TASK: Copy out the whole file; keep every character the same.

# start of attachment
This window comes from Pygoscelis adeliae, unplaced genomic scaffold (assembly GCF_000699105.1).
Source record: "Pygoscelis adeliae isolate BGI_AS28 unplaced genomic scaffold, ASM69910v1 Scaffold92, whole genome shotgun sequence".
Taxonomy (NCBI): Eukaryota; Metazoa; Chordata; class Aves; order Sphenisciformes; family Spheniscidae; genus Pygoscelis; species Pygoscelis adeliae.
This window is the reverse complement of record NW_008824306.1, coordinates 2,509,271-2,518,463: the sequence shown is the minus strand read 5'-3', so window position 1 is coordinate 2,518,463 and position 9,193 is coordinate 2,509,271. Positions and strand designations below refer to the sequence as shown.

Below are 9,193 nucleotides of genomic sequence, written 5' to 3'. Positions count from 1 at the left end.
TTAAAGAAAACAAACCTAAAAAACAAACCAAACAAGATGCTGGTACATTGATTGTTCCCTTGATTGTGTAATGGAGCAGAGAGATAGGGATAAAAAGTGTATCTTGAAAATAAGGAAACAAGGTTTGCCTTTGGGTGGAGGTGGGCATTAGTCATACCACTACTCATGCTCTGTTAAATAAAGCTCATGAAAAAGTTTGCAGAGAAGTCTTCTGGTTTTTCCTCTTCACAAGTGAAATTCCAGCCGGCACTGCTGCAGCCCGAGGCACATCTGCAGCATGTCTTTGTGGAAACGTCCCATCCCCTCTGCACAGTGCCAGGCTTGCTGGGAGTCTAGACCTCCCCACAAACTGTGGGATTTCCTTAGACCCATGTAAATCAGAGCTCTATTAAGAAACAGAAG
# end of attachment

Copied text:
This window comes from Pygoscelis adeliae, unplaced genomic scaffold (assembly GCF_000699105.1).
Source record: "Pygoscelis adeliae isolate BGI_AS28 unplaced genomic scaffold, ASM69910v1 Scaffold92, whole genome shotgun sequence".
Taxonomy (NCBI): Eukaryota; Metazoa; Chordata; class Aves; order Sphenisciformes; family Spheniscidae; genus Pygoscelis; species Pygoscelis adeliae.
This window is the reverse complement of record NW_008824306.1, coordinates 2,509,271-2,518,463: the sequence shown is the minus strand read 5'-3', so window position 1 is coordinate 2,518,463 and position 9,193 is coordinate 2,509,271. Positions and strand designations below refer to the sequence as shown.

Below are 9,193 nucleotides of genomic sequence, written 5' to 3'. Positions count from 1 at the left end.
TTAAAGAAAACAAACCTAAAAAACAAACCAAACAAGATGCTGGTACATTGATTGTTCCCTTGATTGTGTAATGGAGCAGAGAGATAGGGATAAAAAGTGTATCTTGAAAATAAGGAAACAAGGTTTGCCTTTGGGTGGAGGTGGGCATTAGTCATACCACTACTCATGCTCTGTTAAATAAAGCTCATGAAAAAGTTTGCAGAGAAGTCTTCTGGTTTTTCCTCTTCACAAGTGAAATTCCAGCCGGCACTGCTGCAGCCCGAGGCACATCTGCAGCATGTCTTTGTGGAAACGTCCCATCCCCTCTGCACAGTGCCAGGCTTGCTGGGAGTCTAGACCTCCCCACAAACTGTGGGATTTCCTTAGACCCATGTAAATCAGAGCTCTATTAAGAAACAGAAG